Newspaper article The Canadian Press

Analysts Pan Canada's Plan to Arm Kurdish Fighters in Northern Iraq

Newspaper article The Canadian Press

Analysts Pan Canada's Plan to Arm Kurdish Fighters in Northern Iraq

Article excerpt

Analysts pan Canada's plan to arm Kurds

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OTTAWA - The government is facing calls to reconsider its plan to arm Kurdish fighters with automatic weapons and mortars because they could fall into enemy hands or be used to harm innocent civilians.

A number of analysts are warning that Canada's decision could have long-term consequences, even if it does assist its best ally on the ground in the fight against the militants of the Islamic State of Iraq and the Levant.

Canada will triple its contingent of 69 special forces trainers working with Kurdish Peshmerga forces in northern Iraq -- part of a retooled contribution that will also see CF-18 fighter jets end their bombing sorties there and in Syria.

A recent report by Amnesty International accused the Kurds of bulldozing and burning down thousands of Arab homes in northern Iraq in an apparent attempt to uproot them.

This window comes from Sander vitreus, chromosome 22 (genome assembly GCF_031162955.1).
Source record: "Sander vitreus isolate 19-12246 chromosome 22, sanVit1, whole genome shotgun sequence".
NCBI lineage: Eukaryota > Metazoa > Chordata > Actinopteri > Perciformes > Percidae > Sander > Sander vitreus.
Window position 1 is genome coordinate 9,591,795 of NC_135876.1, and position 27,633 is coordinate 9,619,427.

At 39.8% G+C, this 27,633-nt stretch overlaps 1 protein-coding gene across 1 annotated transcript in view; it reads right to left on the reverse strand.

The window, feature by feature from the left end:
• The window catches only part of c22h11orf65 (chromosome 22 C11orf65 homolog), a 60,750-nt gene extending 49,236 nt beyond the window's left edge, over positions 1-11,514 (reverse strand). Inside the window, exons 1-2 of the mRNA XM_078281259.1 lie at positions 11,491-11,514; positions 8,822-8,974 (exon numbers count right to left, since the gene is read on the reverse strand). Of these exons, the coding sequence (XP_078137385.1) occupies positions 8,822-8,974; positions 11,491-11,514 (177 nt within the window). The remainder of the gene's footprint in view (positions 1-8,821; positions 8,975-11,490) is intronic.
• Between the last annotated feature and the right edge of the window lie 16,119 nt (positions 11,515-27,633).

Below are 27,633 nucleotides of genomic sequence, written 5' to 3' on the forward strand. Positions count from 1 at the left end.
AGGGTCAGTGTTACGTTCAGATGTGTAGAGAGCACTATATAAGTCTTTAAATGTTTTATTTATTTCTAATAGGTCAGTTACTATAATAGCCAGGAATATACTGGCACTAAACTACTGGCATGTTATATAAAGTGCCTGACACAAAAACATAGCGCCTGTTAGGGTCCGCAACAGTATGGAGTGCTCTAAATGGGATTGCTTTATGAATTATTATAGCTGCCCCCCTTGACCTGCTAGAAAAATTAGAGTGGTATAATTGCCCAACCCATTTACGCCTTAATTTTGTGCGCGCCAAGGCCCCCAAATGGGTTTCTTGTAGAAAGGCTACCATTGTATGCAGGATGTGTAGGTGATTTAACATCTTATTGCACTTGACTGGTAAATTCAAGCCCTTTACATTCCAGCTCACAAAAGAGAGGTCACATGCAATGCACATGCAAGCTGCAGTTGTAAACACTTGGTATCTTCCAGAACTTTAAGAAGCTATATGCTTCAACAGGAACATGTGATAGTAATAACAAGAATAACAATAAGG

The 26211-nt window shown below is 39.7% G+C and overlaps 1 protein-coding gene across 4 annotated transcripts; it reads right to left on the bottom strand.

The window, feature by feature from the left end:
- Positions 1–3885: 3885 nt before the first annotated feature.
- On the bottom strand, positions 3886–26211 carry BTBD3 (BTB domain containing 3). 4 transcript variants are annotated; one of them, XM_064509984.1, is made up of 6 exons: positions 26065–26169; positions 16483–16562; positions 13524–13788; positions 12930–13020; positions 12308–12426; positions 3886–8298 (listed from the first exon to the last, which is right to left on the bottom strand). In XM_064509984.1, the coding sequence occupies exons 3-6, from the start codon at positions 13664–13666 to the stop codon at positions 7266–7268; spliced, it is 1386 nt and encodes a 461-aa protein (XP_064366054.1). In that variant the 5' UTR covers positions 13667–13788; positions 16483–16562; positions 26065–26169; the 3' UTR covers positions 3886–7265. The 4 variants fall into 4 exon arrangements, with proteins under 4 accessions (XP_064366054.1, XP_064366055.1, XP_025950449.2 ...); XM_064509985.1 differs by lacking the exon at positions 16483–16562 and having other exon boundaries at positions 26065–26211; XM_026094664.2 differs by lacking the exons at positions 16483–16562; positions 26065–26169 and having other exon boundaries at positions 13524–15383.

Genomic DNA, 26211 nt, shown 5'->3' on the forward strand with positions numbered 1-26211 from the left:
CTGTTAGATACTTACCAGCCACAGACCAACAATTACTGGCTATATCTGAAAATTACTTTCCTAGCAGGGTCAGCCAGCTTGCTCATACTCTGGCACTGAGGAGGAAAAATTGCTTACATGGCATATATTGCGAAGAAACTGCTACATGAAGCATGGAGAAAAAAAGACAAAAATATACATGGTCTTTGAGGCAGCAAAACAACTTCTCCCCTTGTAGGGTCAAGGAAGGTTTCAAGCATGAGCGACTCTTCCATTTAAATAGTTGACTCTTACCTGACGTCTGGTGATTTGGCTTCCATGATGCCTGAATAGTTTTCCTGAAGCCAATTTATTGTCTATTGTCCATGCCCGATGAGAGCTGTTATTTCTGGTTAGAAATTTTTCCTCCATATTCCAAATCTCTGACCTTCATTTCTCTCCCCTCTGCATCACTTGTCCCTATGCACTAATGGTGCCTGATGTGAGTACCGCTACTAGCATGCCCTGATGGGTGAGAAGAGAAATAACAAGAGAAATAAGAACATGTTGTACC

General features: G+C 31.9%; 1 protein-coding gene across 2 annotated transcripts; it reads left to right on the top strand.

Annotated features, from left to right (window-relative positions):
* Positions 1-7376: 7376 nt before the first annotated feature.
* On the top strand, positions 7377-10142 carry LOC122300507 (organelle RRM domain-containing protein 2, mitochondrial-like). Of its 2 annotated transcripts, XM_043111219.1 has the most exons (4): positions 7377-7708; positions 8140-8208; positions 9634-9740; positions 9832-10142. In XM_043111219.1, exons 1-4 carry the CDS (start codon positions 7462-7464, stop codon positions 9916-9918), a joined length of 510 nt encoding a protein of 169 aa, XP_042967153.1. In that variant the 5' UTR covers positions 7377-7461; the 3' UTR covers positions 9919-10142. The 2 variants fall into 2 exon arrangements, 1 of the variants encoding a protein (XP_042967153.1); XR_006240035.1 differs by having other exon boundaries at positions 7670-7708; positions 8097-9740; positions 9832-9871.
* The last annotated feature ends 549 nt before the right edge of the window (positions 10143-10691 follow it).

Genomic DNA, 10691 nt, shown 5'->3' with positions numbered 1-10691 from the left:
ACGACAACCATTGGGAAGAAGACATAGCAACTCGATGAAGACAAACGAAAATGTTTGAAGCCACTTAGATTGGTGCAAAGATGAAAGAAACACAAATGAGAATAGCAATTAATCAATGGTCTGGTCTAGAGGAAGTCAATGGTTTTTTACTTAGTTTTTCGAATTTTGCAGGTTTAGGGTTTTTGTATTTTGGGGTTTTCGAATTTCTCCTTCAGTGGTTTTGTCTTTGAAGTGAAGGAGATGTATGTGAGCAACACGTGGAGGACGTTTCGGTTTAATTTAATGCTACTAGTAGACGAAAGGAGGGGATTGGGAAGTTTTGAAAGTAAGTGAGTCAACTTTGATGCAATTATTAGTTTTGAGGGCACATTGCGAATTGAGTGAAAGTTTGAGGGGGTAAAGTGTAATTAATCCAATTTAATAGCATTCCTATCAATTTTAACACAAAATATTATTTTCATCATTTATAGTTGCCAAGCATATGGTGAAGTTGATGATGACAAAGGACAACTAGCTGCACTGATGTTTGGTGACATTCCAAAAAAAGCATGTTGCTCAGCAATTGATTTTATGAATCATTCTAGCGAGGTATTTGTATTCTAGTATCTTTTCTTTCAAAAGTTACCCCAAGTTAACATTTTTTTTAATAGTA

"The news that an increased contingent of Canadian troops will be involved in training and providing support to Peshmerga forces, therefore, potentially raises serious human rights concerns," said Alex Neve, the head of Amnesty's Canadian branch.

It's crucial that Canadian troops receive comprehensive training in international humanitarian law so that "Canadian troops do not in any way become complicit in operations which breach international law," Neve said.

Jordan Owens, a spokesman for Defence Minister Harjit Sajjan, said Canadian troops in Iraq have received legal training on armed-conflict laws and will report on any abuses and will be vigilant in their responsibilities, "including how to prevent and report incidents or abuses."

Thomas Juneau, a University of Ottawa Middle East security specialist, said arming the Kurds could lead to short-term gains, but the long-term pain of the region as well.

"In the short term it makes sense, but in the long term it's a risky move," said Juneau.

"The Kurds in Iraq and in Syria are among the most reliable fighting forces on the ground against Islamic State," but they have aspirations for a country of their own, he warned, meaning Canada may be "playing against our long-term objective" of a united and stable Iraq. …

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